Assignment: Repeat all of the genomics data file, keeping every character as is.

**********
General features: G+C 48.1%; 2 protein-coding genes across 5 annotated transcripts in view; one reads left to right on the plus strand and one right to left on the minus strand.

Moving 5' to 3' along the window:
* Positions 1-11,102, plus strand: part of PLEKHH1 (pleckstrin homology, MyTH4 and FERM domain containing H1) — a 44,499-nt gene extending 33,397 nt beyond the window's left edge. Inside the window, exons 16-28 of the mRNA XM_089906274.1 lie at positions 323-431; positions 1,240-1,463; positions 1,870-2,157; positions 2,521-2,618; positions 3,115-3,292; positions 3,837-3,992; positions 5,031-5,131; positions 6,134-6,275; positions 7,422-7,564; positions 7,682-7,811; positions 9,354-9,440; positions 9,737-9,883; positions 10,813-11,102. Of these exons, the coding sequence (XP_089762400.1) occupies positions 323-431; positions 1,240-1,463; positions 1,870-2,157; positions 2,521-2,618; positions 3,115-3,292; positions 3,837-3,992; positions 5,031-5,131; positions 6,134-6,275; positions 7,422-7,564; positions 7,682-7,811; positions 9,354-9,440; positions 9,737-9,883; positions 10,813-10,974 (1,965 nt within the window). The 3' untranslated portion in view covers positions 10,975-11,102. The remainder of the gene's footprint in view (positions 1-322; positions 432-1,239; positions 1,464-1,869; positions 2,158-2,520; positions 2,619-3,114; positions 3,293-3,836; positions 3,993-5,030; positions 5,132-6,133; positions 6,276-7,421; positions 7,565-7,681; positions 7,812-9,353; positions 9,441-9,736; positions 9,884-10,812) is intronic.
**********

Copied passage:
General features: G+C 48.1%; 2 protein-coding genes across 5 annotated transcripts in view; one reads left to right on the plus strand and one right to left on the minus strand.

Moving 5' to 3' along the window:
* Positions 1-11,102, plus strand: part of PLEKHH1 (pleckstrin homology, MyTH4 and FERM domain containing H1) — a 44,499-nt gene extending 33,397 nt beyond the window's left edge. Inside the window, exons 16-28 of the mRNA XM_089906274.1 lie at positions 323-431; positions 1,240-1,463; positions 1,870-2,157; positions 2,521-2,618; positions 3,115-3,292; positions 3,837-3,992; positions 5,031-5,131; positions 6,134-6,275; positions 7,422-7,564; positions 7,682-7,811; positions 9,354-9,440; positions 9,737-9,883; positions 10,813-11,102. Of these exons, the coding sequence (XP_089762400.1) occupies positions 323-431; positions 1,240-1,463; positions 1,870-2,157; positions 2,521-2,618; positions 3,115-3,292; positions 3,837-3,992; positions 5,031-5,131; positions 6,134-6,275; positions 7,422-7,564; positions 7,682-7,811; positions 9,354-9,440; positions 9,737-9,883; positions 10,813-10,974 (1,965 nt within the window). The 3' untranslated portion in view covers positions 10,975-11,102. The remainder of the gene's footprint in view (positions 1-322; positions 432-1,239; positions 1,464-1,869; positions 2,158-2,520; positions 2,619-3,114; positions 3,293-3,836; positions 3,993-5,030; positions 5,132-6,133; positions 6,276-7,421; positions 7,565-7,681; positions 7,812-9,353; positions 9,441-9,736; positions 9,884-10,812) is intronic.